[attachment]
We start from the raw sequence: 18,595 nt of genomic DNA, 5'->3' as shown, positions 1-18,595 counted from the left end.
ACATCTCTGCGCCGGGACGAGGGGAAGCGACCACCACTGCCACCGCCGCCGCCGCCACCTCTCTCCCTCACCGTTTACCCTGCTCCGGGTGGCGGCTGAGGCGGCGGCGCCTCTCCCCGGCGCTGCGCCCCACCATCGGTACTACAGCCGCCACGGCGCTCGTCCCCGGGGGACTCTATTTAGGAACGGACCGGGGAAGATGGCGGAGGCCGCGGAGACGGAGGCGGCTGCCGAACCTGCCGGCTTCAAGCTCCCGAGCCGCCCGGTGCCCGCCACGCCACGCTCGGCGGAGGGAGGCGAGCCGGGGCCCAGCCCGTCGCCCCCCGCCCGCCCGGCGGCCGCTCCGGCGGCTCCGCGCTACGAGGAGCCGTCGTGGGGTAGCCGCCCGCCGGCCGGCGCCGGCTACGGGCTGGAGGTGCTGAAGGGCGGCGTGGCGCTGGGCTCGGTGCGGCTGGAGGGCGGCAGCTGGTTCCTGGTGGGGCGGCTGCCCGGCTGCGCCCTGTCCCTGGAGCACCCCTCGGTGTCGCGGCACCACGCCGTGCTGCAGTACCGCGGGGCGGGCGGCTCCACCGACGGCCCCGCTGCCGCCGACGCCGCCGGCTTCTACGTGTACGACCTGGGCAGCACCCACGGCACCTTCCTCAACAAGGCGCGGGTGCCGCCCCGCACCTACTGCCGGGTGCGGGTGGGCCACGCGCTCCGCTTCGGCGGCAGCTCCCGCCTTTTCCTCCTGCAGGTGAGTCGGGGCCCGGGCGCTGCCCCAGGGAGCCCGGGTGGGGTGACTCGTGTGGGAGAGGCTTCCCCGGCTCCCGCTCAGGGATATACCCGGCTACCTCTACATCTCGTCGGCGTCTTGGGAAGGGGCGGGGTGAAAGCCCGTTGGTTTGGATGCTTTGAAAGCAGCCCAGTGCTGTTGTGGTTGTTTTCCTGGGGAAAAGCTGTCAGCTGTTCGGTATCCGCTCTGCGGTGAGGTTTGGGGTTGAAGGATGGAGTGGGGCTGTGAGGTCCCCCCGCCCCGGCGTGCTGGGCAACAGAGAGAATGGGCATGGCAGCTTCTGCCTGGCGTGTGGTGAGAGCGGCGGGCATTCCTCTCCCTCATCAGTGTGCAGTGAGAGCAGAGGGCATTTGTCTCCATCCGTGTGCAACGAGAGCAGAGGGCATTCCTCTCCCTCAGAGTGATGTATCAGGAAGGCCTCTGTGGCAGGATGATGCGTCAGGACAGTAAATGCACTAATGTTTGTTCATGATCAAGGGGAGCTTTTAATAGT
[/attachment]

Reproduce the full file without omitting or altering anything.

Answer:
We start from the raw sequence: 18,595 nt of genomic DNA, 5'->3' as shown, positions 1-18,595 counted from the left end.
ACATCTCTGCGCCGGGACGAGGGGAAGCGACCACCACTGCCACCGCCGCCGCCGCCACCTCTCTCCCTCACCGTTTACCCTGCTCCGGGTGGCGGCTGAGGCGGCGGCGCCTCTCCCCGGCGCTGCGCCCCACCATCGGTACTACAGCCGCCACGGCGCTCGTCCCCGGGGGACTCTATTTAGGAACGGACCGGGGAAGATGGCGGAGGCCGCGGAGACGGAGGCGGCTGCCGAACCTGCCGGCTTCAAGCTCCCGAGCCGCCCGGTGCCCGCCACGCCACGCTCGGCGGAGGGAGGCGAGCCGGGGCCCAGCCCGTCGCCCCCCGCCCGCCCGGCGGCCGCTCCGGCGGCTCCGCGCTACGAGGAGCCGTCGTGGGGTAGCCGCCCGCCGGCCGGCGCCGGCTACGGGCTGGAGGTGCTGAAGGGCGGCGTGGCGCTGGGCTCGGTGCGGCTGGAGGGCGGCAGCTGGTTCCTGGTGGGGCGGCTGCCCGGCTGCGCCCTGTCCCTGGAGCACCCCTCGGTGTCGCGGCACCACGCCGTGCTGCAGTACCGCGGGGCGGGCGGCTCCACCGACGGCCCCGCTGCCGCCGACGCCGCCGGCTTCTACGTGTACGACCTGGGCAGCACCCACGGCACCTTCCTCAACAAGGCGCGGGTGCCGCCCCGCACCTACTGCCGGGTGCGGGTGGGCCACGCGCTCCGCTTCGGCGGCAGCTCCCGCCTTTTCCTCCTGCAGGTGAGTCGGGGCCCGGGCGCTGCCCCAGGGAGCCCGGGTGGGGTGACTCGTGTGGGAGAGGCTTCCCCGGCTCCCGCTCAGGGATATACCCGGCTACCTCTACATCTCGTCGGCGTCTTGGGAAGGGGCGGGGTGAAAGCCCGTTGGTTTGGATGCTTTGAAAGCAGCCCAGTGCTGTTGTGGTTGTTTTCCTGGGGAAAAGCTGTCAGCTGTTCGGTATCCGCTCTGCGGTGAGGTTTGGGGTTGAAGGATGGAGTGGGGCTGTGAGGTCCCCCCGCCCCGGCGTGCTGGGCAACAGAGAGAATGGGCATGGCAGCTTCTGCCTGGCGTGTGGTGAGAGCGGCGGGCATTCCTCTCCCTCATCAGTGTGCAGTGAGAGCAGAGGGCATTTGTCTCCATCCGTGTGCAACGAGAGCAGAGGGCATTCCTCTCCCTCAGAGTGATGTATCAGGAAGGCCTCTGTGGCAGGATGATGCGTCAGGACAGTAAATGCACTAATGTTTGTTCATGATCAAGGGGAGCTTTTAATAGT